"Let me assure you that there has not been any sort of row between ourselves and LVMH," Mr Greener said. "We have had a number of very commercial, professional and sensible discussions about this. Discussions between us were not at all acrimonious but it is not unknown for the French and British to disagree."
He denied the relationship with LVMH, which after selling one-third of its stake in January retains a 14.2 per cent shareholding in Guinness, was effectively dead. "Absolutely not. We have a lot of mutual interests and benefits from our joint venture," Mr Greener said.
After the merger Mr Arnault's stake in the combined Guinness/GrandMet group will fall again to between 6 and 7 per cent and analysts in Paris were speculating yesterday that he would soon move to sell his remaining holding. Mr Arnault was not in London yesterday and it is not yet known if he will attend Guinness's annual meeting on Thursday.
There has been increasing speculation since last summer that Mr Arnault is growing more and more dissatisfied with the return on his investment in Guinness, whose shares have drifted throughout most of the 1990s. The value of his stake had also been hit until recently by the fall in the value of the pound against the French franc.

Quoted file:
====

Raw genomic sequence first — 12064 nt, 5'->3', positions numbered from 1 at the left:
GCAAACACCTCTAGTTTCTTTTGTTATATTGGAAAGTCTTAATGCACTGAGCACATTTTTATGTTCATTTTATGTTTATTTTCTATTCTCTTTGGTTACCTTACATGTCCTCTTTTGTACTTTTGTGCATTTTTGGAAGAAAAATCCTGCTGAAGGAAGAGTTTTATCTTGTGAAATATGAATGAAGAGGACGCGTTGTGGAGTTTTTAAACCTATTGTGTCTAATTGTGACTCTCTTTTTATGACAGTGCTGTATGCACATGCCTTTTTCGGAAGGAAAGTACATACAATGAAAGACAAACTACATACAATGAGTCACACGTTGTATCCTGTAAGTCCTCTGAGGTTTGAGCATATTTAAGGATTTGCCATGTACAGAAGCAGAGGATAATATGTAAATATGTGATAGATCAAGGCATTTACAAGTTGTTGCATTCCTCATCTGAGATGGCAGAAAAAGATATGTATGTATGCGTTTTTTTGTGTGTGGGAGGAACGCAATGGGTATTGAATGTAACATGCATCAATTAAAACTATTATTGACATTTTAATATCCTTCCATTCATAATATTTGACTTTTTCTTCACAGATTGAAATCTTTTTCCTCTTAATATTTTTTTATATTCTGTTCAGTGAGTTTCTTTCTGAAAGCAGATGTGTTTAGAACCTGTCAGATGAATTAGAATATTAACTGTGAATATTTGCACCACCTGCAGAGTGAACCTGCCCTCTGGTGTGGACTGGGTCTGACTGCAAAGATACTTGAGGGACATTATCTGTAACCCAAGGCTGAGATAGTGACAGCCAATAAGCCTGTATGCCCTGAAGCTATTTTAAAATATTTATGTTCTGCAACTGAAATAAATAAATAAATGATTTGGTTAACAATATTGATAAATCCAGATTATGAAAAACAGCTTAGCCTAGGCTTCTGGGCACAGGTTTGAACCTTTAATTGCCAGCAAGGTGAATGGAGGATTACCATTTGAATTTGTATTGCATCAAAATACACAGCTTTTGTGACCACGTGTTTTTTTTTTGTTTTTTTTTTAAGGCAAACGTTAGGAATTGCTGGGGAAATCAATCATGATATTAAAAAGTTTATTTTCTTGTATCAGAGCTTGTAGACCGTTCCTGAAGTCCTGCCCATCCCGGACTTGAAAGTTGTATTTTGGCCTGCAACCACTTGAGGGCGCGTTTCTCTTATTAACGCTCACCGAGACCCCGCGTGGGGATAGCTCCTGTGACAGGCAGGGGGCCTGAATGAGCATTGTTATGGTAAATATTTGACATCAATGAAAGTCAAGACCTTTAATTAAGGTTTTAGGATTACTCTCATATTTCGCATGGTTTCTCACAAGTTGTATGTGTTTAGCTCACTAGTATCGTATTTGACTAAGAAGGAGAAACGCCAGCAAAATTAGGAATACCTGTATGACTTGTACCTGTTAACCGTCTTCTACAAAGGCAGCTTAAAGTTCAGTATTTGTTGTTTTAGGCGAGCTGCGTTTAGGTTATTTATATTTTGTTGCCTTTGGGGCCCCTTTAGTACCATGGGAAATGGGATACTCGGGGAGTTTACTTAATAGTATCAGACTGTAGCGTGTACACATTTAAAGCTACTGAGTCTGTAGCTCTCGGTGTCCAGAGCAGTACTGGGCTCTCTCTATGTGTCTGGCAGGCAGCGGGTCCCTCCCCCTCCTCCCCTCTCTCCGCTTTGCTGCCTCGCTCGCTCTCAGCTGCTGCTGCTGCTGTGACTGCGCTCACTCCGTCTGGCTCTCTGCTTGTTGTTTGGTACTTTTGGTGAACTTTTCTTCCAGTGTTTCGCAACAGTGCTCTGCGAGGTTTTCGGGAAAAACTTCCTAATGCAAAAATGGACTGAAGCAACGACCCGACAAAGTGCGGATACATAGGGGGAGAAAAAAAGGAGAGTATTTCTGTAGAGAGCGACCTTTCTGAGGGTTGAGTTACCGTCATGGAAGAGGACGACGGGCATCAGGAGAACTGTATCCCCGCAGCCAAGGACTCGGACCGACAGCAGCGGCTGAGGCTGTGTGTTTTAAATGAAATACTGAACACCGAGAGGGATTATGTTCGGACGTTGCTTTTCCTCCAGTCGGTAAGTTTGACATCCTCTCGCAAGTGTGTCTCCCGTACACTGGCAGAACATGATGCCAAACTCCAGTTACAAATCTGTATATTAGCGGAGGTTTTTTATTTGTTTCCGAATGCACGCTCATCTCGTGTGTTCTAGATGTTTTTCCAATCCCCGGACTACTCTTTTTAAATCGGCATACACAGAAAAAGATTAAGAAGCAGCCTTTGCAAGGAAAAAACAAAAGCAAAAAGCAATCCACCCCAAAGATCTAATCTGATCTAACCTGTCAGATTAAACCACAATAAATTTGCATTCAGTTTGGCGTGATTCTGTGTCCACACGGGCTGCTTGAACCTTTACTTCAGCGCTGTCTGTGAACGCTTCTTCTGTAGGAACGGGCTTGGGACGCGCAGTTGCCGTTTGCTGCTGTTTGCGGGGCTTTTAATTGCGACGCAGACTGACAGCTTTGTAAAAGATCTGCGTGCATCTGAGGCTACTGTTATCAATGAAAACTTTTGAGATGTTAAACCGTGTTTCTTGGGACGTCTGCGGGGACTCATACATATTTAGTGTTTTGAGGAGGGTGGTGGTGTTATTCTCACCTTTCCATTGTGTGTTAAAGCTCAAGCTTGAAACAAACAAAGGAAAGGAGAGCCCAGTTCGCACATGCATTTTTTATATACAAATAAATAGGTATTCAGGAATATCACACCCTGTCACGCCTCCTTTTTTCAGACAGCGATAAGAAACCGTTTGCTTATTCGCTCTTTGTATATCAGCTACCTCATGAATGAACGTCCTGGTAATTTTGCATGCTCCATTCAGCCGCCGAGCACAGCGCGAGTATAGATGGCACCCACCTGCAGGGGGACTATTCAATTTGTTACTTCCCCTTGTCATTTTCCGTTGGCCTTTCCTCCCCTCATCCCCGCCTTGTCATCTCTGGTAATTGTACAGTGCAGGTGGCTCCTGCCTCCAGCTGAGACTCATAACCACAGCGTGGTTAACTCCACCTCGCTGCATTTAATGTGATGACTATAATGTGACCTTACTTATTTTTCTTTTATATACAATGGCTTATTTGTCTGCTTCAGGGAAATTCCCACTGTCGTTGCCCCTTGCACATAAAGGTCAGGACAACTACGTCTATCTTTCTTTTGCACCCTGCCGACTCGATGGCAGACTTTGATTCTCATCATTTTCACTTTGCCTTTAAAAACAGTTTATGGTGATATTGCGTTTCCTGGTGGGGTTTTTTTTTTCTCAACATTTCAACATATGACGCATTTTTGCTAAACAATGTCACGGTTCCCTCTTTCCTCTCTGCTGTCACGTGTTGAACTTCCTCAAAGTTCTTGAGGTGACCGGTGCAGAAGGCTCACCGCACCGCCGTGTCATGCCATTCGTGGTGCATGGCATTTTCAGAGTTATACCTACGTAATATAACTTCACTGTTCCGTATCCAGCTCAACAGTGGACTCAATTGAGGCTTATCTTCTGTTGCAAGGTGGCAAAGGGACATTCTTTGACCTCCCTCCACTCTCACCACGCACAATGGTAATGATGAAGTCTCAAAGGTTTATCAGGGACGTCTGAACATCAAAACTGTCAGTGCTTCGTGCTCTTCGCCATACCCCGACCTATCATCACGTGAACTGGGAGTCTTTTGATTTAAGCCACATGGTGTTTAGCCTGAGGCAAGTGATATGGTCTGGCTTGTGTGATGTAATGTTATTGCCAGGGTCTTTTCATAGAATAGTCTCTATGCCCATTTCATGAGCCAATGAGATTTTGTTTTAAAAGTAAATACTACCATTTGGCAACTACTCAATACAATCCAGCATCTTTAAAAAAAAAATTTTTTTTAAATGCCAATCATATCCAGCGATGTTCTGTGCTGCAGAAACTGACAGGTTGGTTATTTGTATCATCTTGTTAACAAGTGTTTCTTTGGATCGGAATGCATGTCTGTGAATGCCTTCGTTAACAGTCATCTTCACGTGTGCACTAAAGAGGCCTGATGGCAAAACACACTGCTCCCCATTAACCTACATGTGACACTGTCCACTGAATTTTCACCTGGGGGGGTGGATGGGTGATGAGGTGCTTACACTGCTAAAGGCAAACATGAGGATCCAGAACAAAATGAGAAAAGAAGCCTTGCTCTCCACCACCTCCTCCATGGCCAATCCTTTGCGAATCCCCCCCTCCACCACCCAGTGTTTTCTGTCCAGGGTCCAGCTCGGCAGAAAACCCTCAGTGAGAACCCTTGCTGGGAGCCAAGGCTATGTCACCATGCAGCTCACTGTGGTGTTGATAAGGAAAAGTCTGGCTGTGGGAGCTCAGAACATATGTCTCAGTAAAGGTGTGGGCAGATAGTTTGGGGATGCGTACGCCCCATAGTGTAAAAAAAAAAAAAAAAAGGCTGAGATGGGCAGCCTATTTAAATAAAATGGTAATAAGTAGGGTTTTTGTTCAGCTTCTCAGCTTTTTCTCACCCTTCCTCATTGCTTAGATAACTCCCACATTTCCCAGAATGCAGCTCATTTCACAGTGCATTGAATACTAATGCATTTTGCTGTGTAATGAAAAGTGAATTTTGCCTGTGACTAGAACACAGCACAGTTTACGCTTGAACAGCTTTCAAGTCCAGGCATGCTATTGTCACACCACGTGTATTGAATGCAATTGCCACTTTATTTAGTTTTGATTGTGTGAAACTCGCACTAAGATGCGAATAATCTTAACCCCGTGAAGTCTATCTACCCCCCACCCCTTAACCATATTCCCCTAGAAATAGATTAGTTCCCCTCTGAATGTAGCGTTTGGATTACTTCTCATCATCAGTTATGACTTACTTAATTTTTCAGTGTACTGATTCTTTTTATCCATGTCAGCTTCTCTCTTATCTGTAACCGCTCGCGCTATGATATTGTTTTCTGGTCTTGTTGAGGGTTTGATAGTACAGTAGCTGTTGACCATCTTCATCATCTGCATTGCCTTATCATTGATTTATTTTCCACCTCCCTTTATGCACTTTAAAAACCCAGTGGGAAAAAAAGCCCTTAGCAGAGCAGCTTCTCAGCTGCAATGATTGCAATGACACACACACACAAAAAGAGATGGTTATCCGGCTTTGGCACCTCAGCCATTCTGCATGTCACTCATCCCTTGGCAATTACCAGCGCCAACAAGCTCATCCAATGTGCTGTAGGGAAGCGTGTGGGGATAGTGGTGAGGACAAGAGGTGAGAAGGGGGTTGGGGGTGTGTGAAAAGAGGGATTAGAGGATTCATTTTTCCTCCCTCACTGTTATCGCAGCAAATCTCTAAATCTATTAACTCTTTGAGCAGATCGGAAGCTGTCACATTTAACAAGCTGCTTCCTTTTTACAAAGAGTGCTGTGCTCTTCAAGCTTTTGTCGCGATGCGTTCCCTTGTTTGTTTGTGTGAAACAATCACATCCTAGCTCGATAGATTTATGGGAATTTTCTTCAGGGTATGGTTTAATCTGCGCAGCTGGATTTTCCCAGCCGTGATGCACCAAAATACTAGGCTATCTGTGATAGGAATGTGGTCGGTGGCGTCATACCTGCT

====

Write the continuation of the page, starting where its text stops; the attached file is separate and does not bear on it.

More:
There had been no acrimony, Mr Greener said, and workman-like discussions would carry on over the coming weeks. Mr Arnault had been told of the plans at the same time as other Guinness board members about two weeks ago, a fortnight after Mr Greener and GrandMet's chairman, George Bull, agreed to explore a merger.
Mr Arnault wrote to the heads of the British groups to propose combining the three spirits and wines businesses of GrandMet, Guinness and Moet Hennessy as an independent listed group. Asked if Mr Arnault would be offered a place on the board of the merged company, Mr Greener said: "That's not for me to say."
Guinness and LVMH have had a close relationship since 1988 when the two companies took a 12 per cent cross-shareholding in each other as a bulwark against hostile bids for either party and as a prelude to creating a worldwide distribution network for their products. After a string of successful ventures, the two increased their shareholdings to 24 per cent.
The cross-shareholdings were restructured in 1994 when Guinness came under fire for getting too involved with a diversified luxury products group that was looking to expand in television and fashion. Guinness swapped its stake in LVMH for a 34 per cent holding in its Moet Hennessy drinks arm. LVMH's stake in Guinness fell to 21 per cent where it remained until last January's partial sale.